Many of the industry fears which are currently being voiced in Ireland reflect those previously heard in the UK. It was anticipated that the implementation of the Senior Managers Certification Regime (SMCR) would have a detrimental impact on the UK financial services industry. This was due to two factors: an uptick in enforcement decisions against individuals, and a reluctance from individuals in taking up senior roles.

Since the implementation of the SMCR, UK regulators were keen to stress that it should not be seen merely as a strengthening of their enforcement powers. The FCA’s Executive Director of Enforcement and Market Oversight, Mark Steward, said at the FCA’s 2020 Annual Public Meeting:

“When the Senior Managers Regime was first mooted, it was seen very much as a big enforcement stick … In practice, though, I think it’s been quite different, in that it has led to firms really remediating their internal systems and controls to ensure that senior managers have much greater line of sight and much greater traction over what is happening in their business. To the extent that it’s had the effect that you’d want a new regime to have, it’s actually improved the quality of management oversight in most firms.”

Recent commentary has sought to highlight the seemingly low numbers of enforcement actions and subsequent fines which have been levied against individuals under the SMCR. However, an analysis of the underlying figures serves to query how much comfort the Irish financial services industry can actually take from this. The FCA’s 2022/2023 annual report, published in July 2023, highlights that the FCA has 591 open enforcement actions, relating to 228 separate investigations. Of the open enforcement actions, there are 385 open actions against individuals and 206 open against firms. These figures point to substantially increased (and increasing) enforcement risk for individuals in the UK industry. One only has to consider the recent £632,000 fine imposed on a UK MLRO by the FCA under the SMCR to see that the UK’s individual accountability regime has some fairly serious teeth.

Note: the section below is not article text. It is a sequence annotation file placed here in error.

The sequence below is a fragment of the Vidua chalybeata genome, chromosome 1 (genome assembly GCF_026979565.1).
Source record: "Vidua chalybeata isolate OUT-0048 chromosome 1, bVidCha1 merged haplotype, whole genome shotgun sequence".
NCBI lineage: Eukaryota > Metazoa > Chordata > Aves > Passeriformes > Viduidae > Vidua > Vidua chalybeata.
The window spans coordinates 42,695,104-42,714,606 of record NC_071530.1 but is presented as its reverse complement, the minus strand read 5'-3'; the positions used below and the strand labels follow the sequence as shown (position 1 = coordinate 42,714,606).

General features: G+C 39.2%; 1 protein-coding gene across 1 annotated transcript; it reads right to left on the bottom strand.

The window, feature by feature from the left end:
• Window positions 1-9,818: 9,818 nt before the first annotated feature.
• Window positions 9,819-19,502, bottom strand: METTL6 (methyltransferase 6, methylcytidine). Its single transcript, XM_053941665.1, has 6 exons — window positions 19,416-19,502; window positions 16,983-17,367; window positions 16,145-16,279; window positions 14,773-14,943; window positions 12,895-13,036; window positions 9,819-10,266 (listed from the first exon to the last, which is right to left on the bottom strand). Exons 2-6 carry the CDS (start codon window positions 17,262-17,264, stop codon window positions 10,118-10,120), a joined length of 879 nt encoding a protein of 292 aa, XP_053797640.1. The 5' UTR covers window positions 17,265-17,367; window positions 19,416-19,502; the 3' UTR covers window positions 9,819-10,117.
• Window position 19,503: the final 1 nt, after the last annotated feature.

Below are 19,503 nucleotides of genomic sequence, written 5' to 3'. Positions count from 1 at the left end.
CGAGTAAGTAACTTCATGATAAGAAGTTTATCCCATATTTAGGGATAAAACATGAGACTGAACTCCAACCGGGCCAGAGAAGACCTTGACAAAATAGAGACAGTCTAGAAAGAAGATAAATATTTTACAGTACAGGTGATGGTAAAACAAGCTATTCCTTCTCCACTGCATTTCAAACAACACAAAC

In regulated firms across Ireland, IAF/SEAR implementation plans are in full swing, readying firms and individuals for the upcoming December 2023 compliance deadline. Despite these efforts, there will inevitably be instances when enforcement action by the Central Bank is required. It is at this stage that the reality of the new regime will set in.

Those to whom the IAF/SEAR will apply can only hope that the regulator enforces it in a moderate and proportionate way. Post-tracker mortgages, the public may have limited sympathy for senior bankers. Despite this, the Central Bank needs to exercise its enhanced enforcement powers without losing sight of the wider economic consequences of its regulatory actions.

In light of this, it is imperative that stakeholders across the sector engage in the consultation process and provide feedback to the Central Bank on the proposed amendments to the ASP.

Your comments on this article would be greatly welcomed and we encourage readers to contact the authors directly.

For more information and expert advice on navigating the new regime and its likely impact on your organisation, please contact a member of our Financial Regulation team.

The content of this article is provided for information purposes only and does not constitute legal or other advice.